Sensor Size: Anyone have a chart?

Discussion in 'Mirrorless Digital Cameras' started by brent_bennett, Jul 1, 2007.

  1. I am really new to the idea of getting a digital camera. I've been using a
    Contarex for almost 50 years, so it may be a while before I get a digital.
    I realize that the cost of 24x36mm sensors is very high, but I would like to
    know what current models are available in "full frame". And what models might
    be produced in the next 2-3 years.

    Is there a chart showing the full frame models currently available, along with
    the multiplier for all other current (and older) models? I am specifically
    interested in getting a DSLR. The reason is that I would like to use my
    Contarex lenses on a DSLR, so of course a full frame model would be ideal.
    There is also a problem with adapters; the only one available, apparently, is
    for the Olympus cameras, and they have a 2x multiplier. (By the way, why do
    they call them 4/3?).

    I would like to communicate with people who have used vintage lenses,
    especially the Contarex lenses on the Olympus E-330 or similar. I realize it
    won't provide autofocus, but I would like to know how they work in actual
    practice, and what other difficulties have been encountered.

    In advance, thank you for your comments and suggestions.
  2. If you really mean Contarex lenses made in the 1960s and not the Contax SLR versions from the 1970s onwards, there are no adapters made for them. Zeiss Jena M42 lenses are easily adaptable though.

    What's your budget? The Canon 5D is currently the most affordable camera with a 24x36mm sensor.

    No one knows exactly "what models might be produced in the next 2-3 years." Entry-level DSLRs will still have APS-C sized sensor (about 24x16mm). There might be Canon 6D that's more affordable than the current 5D.

    The 4/3 system has a sensor with the aspect ratio of 4:3 (duh), as opposed to the traditional 2:3 ratio derived from the 135 format. Because of the sensor size, 4/3 cameras have very small viewfinders and there is less control over DOF.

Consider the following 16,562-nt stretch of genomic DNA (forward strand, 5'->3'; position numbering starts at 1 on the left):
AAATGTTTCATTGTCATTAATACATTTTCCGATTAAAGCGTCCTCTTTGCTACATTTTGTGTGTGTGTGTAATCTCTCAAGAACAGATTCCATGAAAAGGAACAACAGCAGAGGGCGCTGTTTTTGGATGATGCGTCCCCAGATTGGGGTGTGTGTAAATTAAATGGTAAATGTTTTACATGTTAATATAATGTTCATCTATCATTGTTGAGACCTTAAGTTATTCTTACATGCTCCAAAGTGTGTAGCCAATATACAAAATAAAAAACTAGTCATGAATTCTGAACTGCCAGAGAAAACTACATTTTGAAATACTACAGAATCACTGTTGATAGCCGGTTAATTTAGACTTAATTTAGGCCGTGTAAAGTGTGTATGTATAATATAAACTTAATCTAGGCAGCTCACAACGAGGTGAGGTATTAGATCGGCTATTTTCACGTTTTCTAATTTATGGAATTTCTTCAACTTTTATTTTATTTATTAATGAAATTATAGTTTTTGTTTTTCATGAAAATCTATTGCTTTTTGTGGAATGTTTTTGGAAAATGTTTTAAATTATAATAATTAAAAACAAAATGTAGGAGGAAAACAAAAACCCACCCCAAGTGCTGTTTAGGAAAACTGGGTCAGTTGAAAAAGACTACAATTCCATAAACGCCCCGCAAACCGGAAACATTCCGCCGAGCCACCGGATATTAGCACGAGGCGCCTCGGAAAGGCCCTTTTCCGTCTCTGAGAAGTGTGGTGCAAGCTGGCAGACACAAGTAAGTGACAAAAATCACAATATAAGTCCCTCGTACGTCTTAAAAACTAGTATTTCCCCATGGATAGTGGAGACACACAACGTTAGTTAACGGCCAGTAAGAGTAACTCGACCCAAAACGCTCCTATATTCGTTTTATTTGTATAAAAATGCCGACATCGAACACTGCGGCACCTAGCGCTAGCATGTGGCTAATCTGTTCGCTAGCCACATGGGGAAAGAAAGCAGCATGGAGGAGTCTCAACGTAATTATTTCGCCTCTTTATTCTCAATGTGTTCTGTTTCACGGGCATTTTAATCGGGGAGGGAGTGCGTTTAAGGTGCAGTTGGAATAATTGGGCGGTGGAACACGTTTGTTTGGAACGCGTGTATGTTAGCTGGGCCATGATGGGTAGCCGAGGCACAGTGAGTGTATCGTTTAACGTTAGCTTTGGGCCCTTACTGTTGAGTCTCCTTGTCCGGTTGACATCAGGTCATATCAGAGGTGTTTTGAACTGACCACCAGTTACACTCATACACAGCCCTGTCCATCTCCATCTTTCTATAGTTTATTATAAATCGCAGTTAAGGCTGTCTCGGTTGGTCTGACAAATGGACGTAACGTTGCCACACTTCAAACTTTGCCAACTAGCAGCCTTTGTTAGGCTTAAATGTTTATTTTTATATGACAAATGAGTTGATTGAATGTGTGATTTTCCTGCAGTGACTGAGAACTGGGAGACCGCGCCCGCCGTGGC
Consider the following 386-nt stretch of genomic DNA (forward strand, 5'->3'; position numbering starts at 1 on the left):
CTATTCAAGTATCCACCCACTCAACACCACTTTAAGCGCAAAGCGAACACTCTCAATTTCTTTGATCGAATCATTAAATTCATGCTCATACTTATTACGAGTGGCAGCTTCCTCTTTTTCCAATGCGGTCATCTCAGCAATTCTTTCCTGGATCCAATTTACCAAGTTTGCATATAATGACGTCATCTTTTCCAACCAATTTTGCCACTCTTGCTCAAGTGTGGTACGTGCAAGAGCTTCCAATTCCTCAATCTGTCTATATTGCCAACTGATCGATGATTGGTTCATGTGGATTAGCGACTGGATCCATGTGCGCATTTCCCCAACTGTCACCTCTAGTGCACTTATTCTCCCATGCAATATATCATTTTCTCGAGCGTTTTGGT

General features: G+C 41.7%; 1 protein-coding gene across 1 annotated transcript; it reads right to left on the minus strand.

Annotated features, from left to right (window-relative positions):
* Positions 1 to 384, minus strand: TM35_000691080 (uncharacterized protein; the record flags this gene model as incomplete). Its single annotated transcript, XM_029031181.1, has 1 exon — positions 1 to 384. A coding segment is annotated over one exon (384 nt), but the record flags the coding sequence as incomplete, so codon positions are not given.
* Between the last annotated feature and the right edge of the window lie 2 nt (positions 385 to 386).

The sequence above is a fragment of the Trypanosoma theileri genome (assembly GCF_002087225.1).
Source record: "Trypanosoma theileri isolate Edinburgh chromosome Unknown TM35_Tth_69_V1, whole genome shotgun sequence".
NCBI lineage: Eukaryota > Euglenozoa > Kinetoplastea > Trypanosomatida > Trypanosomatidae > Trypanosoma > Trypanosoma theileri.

Spend some time here:
  3. OTOH, someone in Hong Kong got a custom-made Contarex-4/3 adapter:

    "I would like to know what current models are available in "full frame""

    Canon makes a couple.

    "And what models might be produced in the next 2-3 years."

    Who knows? Maybe something from Nikon.

    "By the way, why do they call them 4/3?"

    See above link.
  5. See this link for a sensor size comparison. As for which cameras have which FOV crop, check the chart fred gave you...but in general, Olympus has a 2.0x, Canon has 1.6x, 1.3x, and 1.0x available, Pentax, Sony ,and Nikon have 1.5x. Your choice of full frame cameras is limited to a Canon 1Ds(mkII) or 5D, or a Kodak SLR/c, or the Kodak SLR/n (Nikon mount version). As for your old be honest, its best to start over with a new system.
  6. It's my understanding that 4/3 is not referring to the 4:3 ratio, but the actual size of the sensor. It's twice the size of a 2/3" sensor.

    As I recall, it has to do with the theoretical size (four thirds of an inch) of an image tube (old TV technology) that would be required to make this sensor size. But perhaps I'm mixing things up here, as I wasn't paying much attention when reading this.

    Canon is currently the only seller of full frame sensor cameras, although Kodak had a couple for a while. One in Nikon mount and the other in Canon mount.
  7. The Four Thirds standard specifies the aspect ratio in addition to the size of the imaging circle. Claim 1 of US patent 6,910,814, mentioned earlier in this article, is quite specific: " ... said camera body having an image pickup device having an imaging range with an aspect ratio of 4:3 on an imaging surface within the image circle ... "
    -- From Four Thirds System
  8. Fred is correct, 4/3" is both aspect ratio and image circle size. Paul
  9. I have a Contarex, not sure which one you have, but you must be a glutton for punishment. My bullseye is beautiful but a b&^%$ to use. I doubt seriously you will find any adapters to ... well anything. The Contarex mount is one of a kind and murder to adapt to in either direction.

    I have a Canon 5D too. It's full frame and the closest you can get to an economical full frame camera. Great machine, great resolution, but it's been out for a while and I can only assume there's a successor in the works at Canon somewhere, but who knows when. The resolution you'll get with a 5D will blow away the Contarex. You won't be dissapointed. I went from the Contax RTS III to the Canon 5D and was quite satisfied. And the substantial weight of the Canon 5D and it's lenses will make you feel right at home ;-)
  10. If you're looking for a comparison of the different digital image sensors out there, then check out this page: This chart compares medium format, Nikon FX (full frame), Canon's "full frame", Nikon DX, Sigma, Four Thirds, 1/1.7", 1/1.8", and 1/2.5". It's a very handy chart for comparing the different size CCD and CMOS chips.

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